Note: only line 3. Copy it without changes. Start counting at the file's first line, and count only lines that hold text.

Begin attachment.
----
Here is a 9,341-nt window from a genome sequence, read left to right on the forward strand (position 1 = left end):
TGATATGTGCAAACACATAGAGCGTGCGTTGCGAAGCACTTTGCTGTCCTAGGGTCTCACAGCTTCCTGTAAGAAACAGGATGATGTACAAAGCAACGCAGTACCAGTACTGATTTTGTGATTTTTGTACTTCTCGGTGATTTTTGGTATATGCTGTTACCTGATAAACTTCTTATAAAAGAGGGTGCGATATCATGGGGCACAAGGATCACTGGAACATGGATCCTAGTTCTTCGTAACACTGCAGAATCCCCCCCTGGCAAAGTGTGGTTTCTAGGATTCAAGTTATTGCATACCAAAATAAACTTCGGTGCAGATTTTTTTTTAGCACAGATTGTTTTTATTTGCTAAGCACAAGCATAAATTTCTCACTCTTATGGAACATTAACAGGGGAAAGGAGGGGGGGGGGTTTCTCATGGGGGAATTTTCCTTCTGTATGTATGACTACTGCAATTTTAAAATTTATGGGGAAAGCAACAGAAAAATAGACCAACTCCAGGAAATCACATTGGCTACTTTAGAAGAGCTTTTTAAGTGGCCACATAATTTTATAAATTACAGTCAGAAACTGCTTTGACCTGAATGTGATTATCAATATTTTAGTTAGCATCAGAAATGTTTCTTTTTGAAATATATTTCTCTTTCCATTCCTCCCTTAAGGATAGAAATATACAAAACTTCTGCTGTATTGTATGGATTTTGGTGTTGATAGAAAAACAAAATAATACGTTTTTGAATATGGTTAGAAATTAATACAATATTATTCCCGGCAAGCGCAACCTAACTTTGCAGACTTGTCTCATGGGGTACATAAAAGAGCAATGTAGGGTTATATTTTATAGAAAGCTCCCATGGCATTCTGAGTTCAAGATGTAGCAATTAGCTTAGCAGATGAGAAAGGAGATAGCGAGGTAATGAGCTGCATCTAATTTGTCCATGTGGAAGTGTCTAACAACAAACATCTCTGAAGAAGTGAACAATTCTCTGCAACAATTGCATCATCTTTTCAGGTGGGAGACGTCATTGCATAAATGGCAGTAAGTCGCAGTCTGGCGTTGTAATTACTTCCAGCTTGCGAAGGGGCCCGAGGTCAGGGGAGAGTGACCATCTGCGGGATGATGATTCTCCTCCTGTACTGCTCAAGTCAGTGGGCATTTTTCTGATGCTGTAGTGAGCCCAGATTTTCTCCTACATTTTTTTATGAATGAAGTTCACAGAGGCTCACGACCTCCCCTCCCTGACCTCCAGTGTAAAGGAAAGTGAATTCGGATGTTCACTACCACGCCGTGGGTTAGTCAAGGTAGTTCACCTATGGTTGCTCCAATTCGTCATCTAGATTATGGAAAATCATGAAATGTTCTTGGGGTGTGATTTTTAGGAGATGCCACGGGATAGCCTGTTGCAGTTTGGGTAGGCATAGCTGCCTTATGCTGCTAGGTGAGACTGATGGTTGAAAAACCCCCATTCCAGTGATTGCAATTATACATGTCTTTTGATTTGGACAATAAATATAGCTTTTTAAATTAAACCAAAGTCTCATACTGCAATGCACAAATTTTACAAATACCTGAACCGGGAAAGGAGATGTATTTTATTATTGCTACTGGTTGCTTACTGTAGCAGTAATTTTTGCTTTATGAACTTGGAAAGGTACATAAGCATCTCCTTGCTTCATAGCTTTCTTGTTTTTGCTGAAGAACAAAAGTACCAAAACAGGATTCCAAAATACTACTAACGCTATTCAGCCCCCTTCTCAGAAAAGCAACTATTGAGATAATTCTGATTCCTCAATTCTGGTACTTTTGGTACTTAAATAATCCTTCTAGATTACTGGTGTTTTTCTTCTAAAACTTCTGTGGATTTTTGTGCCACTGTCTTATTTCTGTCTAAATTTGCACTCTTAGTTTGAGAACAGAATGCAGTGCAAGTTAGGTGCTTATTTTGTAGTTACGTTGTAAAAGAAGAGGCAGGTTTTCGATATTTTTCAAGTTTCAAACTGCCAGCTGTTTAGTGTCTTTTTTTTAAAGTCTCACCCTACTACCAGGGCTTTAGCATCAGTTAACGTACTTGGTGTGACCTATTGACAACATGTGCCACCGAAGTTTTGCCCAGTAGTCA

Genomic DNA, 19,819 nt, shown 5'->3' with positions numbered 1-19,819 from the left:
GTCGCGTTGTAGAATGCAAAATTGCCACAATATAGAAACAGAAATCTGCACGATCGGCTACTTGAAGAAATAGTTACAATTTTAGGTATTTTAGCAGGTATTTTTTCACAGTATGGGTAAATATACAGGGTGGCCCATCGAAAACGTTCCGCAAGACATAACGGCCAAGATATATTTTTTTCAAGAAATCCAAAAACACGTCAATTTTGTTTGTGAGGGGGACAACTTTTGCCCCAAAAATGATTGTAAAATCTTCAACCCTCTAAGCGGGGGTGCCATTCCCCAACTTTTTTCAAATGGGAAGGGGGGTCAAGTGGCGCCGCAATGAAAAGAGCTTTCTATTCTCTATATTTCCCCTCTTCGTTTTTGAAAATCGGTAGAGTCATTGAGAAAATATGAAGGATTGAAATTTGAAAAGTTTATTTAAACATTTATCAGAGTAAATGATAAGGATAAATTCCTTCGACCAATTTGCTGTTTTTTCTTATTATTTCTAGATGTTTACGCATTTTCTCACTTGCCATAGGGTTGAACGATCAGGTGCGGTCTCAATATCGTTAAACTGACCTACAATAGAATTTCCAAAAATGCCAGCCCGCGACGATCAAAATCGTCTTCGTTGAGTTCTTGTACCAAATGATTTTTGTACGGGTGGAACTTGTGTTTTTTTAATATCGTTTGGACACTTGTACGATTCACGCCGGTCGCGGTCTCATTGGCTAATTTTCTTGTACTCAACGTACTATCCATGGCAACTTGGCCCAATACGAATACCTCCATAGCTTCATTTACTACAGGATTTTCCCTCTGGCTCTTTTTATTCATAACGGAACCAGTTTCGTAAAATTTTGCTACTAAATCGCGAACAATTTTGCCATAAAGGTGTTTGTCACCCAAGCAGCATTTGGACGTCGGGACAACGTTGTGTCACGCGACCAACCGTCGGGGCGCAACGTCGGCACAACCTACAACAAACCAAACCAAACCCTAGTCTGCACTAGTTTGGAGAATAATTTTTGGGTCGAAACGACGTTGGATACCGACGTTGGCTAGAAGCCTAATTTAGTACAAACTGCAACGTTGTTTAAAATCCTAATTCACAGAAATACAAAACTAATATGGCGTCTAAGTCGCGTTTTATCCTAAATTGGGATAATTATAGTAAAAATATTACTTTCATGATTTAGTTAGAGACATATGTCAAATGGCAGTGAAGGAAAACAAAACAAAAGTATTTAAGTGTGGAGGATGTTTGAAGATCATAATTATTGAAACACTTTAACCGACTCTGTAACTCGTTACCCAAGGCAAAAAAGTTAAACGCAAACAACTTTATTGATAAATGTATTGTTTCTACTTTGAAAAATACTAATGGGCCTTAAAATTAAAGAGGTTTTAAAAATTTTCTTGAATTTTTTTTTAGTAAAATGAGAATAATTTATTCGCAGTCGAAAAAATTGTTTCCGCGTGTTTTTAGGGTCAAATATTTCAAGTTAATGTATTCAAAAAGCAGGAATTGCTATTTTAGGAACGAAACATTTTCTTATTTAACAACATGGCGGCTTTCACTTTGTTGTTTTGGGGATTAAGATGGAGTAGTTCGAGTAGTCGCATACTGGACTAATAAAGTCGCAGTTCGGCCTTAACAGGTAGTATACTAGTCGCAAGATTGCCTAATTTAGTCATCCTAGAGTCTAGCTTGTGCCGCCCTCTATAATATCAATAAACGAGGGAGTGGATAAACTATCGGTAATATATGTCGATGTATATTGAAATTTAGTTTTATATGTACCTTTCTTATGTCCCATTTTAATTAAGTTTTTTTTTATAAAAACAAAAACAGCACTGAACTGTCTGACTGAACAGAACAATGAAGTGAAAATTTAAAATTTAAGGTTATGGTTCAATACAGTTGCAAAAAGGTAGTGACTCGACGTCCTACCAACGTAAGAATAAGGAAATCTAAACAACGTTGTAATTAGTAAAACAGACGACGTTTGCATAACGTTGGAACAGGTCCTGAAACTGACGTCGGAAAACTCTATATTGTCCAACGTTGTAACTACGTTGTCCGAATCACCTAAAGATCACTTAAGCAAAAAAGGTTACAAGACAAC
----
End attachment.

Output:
Genomic DNA, 19,819 nt, shown 5'->3' with positions numbered 1-19,819 from the left: